Zero-Crossing Analysis and Information Divergence of Lévy Walks for Real-Time Feature Extraction

Zero-Crossing Analysis and Information Divergence of Lévy Walks for Real-Time Feature Extraction

Jesus David Terrazas Gonzalez (University of Manitoba, Department of Electrical and Computer Engineering, Winnipeg, Canada) and Witold Kinsner (University of Manitoba, Department of Electrical and Computer Engineering, Winnipeg, Canada)
Copyright: © 2016 |Pages: 19
DOI: 10.4018/IJHCR.2016100104
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A method, based on the Smirnov transform, for generating synthetic data with the statistical properties of Lévy-walks is presented. This method can be utilized for generating arbitrary prescribed probability density functions (pdf). A cybersecurity engineering problem associated with Internet traffic is addressed. The synthetic Lévy-walks process is intertwined with sections of distinct characteristics creating a composite signal that is analyzed through zero-crossing rate (ZCR) within a varying-size window to identify sections. The advantages of the ZCR computation directly in the time-domain are appealing for real-time implementations. Moreover, the characterization of the degree of closeness, via the Kullback-Leibler divergence (KLD), among the pdfs of arbitrary processes (focusing on Lévy walks) and model pdfs is presented. The results obtained from the KLD experiments provide a categorical determination of the closeness degree. These results, a remarkable achievement in this research, are also promising to be used as features for classification of complex signals in real-time.
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Biologists have found that mobility patterns of foraging animals (e.g., spider monkey, albatrosses (seabirds), jackals, and marine predators) resemble what physicists have long called Lévy-walks (Atkinson, Rhodes, Macdonald, & Anderson, 2002; Ramos-Fernandez, Morales, Miramontes, Cocho, Larralde, & Ayala-Orozco, 2004; Viswanathan, Afanasyev, Buldyrev, Murphy, Prince, & Stanley, 1996). The term “Lévy-walk” was coined by (Shlesinger, Klafter, & Wong, 1982) to explain atypical particle diffusion not governed by Brownian motion (BM) (Rhee, Shin, Hong, Lee, & Chong, 2008; Rhee, Shin, Hong, Lee, Kim, & Chong, 2011).

Patterns of human mobility have features resembling Lévy walks (e.g., heavy-tail flight and pause-time distributions and the superdiffusive nature of mobility (Rhee et al., 2011)). Some deviations from pure Lévy walks, in human mobility, occur due to various factors specific to humans (e.g., geographical constraints such as roads, buildings, obstacles and traffic) (Rhee et al., 2008). General examples of Lévy-processes are: Poisson processes, compound Poisson processes, BM, Gamma processes, inverse Gaussian processes, and those with stable distributions (Kyprianou, 2014).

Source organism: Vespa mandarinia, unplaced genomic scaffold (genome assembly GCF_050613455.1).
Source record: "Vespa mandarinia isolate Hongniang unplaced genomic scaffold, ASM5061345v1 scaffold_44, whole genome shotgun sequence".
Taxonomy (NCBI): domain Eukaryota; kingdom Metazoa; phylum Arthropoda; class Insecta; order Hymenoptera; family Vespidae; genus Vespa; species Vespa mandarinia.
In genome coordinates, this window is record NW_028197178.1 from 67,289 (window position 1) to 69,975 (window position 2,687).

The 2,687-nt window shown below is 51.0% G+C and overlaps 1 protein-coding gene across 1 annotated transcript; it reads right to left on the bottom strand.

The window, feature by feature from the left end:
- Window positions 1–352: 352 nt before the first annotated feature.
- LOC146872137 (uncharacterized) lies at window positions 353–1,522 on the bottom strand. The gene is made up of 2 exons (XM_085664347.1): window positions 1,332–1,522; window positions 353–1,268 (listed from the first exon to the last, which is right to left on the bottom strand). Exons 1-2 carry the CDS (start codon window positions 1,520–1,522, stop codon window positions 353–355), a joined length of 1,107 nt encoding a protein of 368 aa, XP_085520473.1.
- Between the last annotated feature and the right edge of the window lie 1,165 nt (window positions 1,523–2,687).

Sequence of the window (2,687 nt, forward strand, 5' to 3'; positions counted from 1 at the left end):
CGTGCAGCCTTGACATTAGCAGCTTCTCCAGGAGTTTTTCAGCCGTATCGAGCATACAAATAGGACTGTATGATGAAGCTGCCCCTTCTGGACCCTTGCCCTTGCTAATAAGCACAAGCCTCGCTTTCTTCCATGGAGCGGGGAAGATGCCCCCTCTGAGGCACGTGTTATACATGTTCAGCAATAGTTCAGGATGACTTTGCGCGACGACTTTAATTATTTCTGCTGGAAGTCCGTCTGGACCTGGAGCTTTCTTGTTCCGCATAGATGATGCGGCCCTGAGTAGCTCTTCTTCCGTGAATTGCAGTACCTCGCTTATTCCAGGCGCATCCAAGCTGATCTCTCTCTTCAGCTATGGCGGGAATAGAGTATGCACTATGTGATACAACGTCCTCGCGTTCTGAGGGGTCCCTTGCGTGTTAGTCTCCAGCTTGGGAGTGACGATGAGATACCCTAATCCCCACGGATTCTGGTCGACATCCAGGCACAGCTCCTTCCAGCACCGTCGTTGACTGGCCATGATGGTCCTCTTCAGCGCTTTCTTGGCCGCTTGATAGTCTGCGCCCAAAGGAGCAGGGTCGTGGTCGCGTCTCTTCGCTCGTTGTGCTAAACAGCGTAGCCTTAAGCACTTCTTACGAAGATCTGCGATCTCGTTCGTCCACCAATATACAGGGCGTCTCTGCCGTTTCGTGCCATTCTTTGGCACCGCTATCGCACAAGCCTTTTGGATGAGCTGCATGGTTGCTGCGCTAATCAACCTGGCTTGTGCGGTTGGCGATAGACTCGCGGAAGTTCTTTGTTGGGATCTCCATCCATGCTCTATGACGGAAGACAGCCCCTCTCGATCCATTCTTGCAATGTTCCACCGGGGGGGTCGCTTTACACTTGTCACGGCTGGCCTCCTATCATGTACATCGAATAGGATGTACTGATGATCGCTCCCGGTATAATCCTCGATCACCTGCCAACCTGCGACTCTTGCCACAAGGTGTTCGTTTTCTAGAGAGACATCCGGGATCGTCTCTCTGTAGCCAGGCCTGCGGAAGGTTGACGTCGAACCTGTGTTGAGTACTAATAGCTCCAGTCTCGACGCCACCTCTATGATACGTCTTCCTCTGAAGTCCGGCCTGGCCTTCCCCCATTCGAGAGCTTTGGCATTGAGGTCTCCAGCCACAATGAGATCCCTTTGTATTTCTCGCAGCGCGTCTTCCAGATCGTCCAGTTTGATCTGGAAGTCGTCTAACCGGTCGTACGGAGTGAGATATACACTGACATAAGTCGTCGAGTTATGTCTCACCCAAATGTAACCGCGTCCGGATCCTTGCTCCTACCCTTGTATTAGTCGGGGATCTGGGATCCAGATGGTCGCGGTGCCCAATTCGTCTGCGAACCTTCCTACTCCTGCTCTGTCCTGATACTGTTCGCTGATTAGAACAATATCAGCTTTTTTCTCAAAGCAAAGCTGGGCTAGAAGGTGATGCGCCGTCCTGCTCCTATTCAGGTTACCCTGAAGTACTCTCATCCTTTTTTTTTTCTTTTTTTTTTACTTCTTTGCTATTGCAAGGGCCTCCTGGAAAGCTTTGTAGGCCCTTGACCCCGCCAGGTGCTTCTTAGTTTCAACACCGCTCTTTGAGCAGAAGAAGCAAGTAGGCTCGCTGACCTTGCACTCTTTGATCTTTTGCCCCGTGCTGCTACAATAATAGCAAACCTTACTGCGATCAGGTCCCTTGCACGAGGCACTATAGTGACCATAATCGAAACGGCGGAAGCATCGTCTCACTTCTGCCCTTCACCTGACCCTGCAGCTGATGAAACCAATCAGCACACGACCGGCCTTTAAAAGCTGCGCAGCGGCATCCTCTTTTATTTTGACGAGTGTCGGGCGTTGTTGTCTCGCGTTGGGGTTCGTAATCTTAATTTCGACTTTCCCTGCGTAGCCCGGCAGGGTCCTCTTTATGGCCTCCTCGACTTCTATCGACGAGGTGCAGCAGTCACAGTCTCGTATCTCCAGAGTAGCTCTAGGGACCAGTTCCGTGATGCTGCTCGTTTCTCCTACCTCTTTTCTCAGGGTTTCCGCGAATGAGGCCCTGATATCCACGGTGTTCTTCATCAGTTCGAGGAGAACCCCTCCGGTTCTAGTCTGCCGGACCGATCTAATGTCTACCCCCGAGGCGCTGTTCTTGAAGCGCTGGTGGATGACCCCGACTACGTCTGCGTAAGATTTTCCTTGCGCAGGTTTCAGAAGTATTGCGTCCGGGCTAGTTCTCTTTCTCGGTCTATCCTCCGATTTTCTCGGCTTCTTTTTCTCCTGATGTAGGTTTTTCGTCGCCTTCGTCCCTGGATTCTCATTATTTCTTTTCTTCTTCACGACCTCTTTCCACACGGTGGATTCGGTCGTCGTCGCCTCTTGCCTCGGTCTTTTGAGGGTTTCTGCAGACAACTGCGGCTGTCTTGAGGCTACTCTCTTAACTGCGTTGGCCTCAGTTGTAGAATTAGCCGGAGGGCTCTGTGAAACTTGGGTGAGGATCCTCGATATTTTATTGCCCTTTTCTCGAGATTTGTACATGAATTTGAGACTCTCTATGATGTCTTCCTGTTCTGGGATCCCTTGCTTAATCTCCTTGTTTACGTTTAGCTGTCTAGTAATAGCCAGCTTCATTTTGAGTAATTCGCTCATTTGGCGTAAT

Biological systems exhibiting Lévy-walks have been of inspiration for designing adaptive behaviour in robotic applications and artificial agents. The behaviour imitation of biological creatures has contributed to the advancement of adaptive searching (Nurzaman, Matsumoto, Nakamura, Koizumi, & Ishiguro, 2009). Motion of bacteria responding to the presence of chemical concentration gradients, aka bacterial chemotaxis, has been adopted and implemented to realize simple yet effective searching behaviour for gradient-inducing targets in robots or artificial agents (Rhee et al., 2011). Lévy-walks are also applied in complex mobile sensing scenarios related to the Internet-of-Things (IoT), where smartphones are taking a central role. Smartphones allow crowd-sourced sensing in the IoT because of their embedded different types of sensors (e.g., camera, microphone, GPS, thermometer, accelerometer, and communications like Wi-Fi, Bluetooth, and near field communications (NFC)) (Thejaswini, Rajalakshmi, & Desai, 2014). Due to the nature of human mobility, smartphones are immersed in scenarios subjected to Lévy-walks when monitoring environmental factors like temperature, humidity, urban noise pollution, carbon footprint, air pollution, and urban traffic (Thejaswini et al., 2014).

The search problem distinguishes between two kinds of interacting organisms: either a “searcher” (e.g., forager, predator, parasite, pollinator, the active gender in the mating process) or else a “target” (e.g., prey, food, the passive gender for mating) (Viswanathan et al., 1996). When compared to BM, it is known that the probability for returning to previously visited site of a particle making a Lévy-flight is smaller, and therefore advantageous when target sites are sparsely and randomly distributed (Rhee et al., 2011).

The nature of the searching drive can be guided almost entirely by external cues, either by the cognitive (memory) or detective (e.g., olfaction and vision) skills of the searcher. Nevertheless, in certain situations the movement is non-oriented, thus becoming a stochastic process (Stark & Woods, 2002) in essence. Therefore, in such cases (and even when a small deterministic component in the locomotion exists) it is a random search that defines the outcomes of biological activities (e.g., a predator cannot search for so long without finding food, or it will perish). It is known that Lévy-walks search patterns lead to optimal outcomes in computing (e.g., computer databases and networks). These outcomes are possible because Lévy-walks can be applied not only to continuous spaces, but also discrete ones (e.g., inherent discrete nature of searches in Internet or memory search in neural-networks) (Viswanathan, Raposo, & da Luz, 2008).

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